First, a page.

NEW TO YOGA blog post

New to yoga?

The benefits of a reasonably regular yoga practice are pretty well-known. Increased flexibility, feeling calmer, more at peace with the world, able to touch one’s toes. Etc.

But starting a yoga practice can be nerve-wracking and a little overwhelming.

What class is best for you? Where do you put your shoes? What if you fart? How early should you arrive? What do you need to wear? What if you don’t know the names of the poses?

We get it. We get it, because we’ve all been there too.

I (Holly – hi by the way) still remember my first yoga class. I remember not knowing the names of the poses, but being explained through them, so that didn’t matter. I remember the class being quite physically challenging (it was an Ashtanga class, more on the types of yoga later) and I remember floating out of there feeling a calm that I genuinely don’t think I had felt before. I also felt tired, but in a way that gave me more energy. I can’t possibly explain that though! Ok so enough about how I felt, but suffice to say, I remember it clearly. I also remember wonderful wtf Ashtanga was, wondering which way I needed to face on the mat and whether I needed to pay before or after.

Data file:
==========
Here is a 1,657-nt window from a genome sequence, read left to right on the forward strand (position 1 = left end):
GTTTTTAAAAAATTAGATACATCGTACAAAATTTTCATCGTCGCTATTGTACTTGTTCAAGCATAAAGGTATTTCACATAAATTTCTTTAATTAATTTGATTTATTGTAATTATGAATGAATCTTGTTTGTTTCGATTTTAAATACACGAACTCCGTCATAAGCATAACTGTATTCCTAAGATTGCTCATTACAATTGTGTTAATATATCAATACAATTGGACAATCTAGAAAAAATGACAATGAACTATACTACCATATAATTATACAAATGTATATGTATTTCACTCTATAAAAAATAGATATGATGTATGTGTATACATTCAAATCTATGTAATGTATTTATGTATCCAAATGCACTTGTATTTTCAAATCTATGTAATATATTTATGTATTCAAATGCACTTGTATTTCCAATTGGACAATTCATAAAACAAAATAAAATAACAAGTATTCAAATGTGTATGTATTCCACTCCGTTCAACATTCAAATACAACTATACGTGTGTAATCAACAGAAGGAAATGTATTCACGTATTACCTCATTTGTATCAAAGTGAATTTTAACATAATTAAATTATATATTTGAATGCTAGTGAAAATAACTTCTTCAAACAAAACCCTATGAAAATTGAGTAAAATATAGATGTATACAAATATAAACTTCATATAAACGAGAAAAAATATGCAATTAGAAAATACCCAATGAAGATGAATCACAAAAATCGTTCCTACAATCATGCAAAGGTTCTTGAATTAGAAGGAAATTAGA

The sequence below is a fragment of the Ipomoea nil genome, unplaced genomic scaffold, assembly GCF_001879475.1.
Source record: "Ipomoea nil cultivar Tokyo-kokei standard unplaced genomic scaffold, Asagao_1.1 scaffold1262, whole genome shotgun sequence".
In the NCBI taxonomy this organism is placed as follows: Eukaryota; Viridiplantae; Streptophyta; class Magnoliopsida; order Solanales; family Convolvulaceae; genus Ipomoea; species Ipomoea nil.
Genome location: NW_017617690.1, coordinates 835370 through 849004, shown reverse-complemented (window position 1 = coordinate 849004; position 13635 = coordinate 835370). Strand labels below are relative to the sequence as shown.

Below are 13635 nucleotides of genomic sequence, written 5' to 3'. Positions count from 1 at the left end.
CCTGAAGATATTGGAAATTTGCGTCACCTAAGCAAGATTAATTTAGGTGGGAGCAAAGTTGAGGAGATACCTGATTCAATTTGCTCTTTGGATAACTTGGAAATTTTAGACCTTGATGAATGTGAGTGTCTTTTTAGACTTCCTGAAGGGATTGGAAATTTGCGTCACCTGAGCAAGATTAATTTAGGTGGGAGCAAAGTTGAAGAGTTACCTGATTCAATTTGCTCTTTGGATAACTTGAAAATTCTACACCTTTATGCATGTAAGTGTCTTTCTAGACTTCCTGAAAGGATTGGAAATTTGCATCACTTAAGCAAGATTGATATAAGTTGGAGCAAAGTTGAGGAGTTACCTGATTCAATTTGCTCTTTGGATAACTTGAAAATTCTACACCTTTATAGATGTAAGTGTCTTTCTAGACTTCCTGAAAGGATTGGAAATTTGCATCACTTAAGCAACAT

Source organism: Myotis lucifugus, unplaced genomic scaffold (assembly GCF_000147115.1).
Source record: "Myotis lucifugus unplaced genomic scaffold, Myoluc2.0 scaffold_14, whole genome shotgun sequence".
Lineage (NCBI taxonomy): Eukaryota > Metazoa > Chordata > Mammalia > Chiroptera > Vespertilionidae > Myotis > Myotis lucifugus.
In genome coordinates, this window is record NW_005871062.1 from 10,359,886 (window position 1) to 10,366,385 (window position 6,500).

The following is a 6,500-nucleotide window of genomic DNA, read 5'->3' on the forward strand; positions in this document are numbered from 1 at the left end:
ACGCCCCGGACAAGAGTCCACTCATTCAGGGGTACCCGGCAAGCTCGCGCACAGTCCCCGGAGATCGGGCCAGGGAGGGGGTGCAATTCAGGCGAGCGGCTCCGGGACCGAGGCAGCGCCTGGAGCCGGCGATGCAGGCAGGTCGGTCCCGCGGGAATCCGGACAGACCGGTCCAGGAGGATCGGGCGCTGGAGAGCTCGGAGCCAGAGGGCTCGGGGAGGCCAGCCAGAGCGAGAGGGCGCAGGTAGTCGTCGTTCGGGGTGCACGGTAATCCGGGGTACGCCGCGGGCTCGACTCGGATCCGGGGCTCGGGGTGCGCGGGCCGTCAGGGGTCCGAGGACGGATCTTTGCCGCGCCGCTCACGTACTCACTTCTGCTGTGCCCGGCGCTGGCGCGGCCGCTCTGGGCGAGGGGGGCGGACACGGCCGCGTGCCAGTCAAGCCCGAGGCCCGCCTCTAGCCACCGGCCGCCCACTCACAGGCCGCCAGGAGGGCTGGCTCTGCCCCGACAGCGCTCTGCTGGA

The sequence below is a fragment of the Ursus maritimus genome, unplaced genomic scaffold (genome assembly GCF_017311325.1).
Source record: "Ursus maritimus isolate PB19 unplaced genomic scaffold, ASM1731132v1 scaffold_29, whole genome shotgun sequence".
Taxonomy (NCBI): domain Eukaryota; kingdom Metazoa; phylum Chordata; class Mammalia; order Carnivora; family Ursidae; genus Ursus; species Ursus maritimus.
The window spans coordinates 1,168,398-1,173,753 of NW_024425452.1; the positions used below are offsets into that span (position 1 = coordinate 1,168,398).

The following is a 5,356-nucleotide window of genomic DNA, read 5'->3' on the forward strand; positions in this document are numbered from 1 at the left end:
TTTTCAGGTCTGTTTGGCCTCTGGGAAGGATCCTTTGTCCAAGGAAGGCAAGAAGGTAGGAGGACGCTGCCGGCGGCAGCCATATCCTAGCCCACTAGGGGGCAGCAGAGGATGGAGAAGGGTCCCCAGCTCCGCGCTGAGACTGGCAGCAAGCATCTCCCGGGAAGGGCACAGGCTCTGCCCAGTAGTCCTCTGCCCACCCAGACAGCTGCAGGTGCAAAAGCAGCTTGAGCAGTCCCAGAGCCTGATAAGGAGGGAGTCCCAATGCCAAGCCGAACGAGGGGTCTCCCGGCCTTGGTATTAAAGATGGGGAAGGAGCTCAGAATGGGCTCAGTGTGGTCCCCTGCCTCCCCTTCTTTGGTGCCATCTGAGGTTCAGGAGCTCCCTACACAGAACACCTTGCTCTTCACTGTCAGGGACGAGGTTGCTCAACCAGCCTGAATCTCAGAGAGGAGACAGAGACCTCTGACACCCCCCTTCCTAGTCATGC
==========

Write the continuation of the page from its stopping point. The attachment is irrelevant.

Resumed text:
So, let’s demystify the whole thing as much as possible, and remember that our friendly team can always help with any questions that you have.

Types of yoga:

Flow classes

All flow classes, including Vinyasa Flow, do just that; flow from one pose to the next. Our teachers will talk you through the poses, letting you know what to do to ensure you’re practicing safely. 

Flow classes can be calming, energising, challenging, gentle… Look for more information either in the name of the pose or the quick look info on our timetable. 


Ashtanga is a set sequence, designed to be challenging, so this is a great class to attend if you’re looking to build strength and flexibility. 


Yin classes are long-held postures, supported by props – if you’re in a yoga studio, or thick books and blankets if you’re at home! Yin is absolutely great for calming, and for increasing flexibility. 

Booking and paying for your yoga class

At Yoga Hero, and at most yoga studios, it’s usually best to book. Not compulsory, but best. Why? Well first off, you’ve committed to going, which is really good. Secondly, if you’re running late, the teacher or reception staff will know/assume that you’re on your way and make allowances for that. Thirdly, it means that you won’t be turned away if the class is full.

At Yoga Hero we have our own app which you can use to book and pay, which you can download here >

If you’re booking your place, you’ll likely pay when booking, so that’s easy peasy and nice and straightforward. If you’ll be ‘dropping in’ i.e. not booking, at Yoga Hero you can pay by card (we don’t accept cash any longer), but if you’re going elsewhere, you might want to check how is best to pay. Sometimes yoga classes are pop up; say in a church hall or art gallery, so they don’t have a card machine.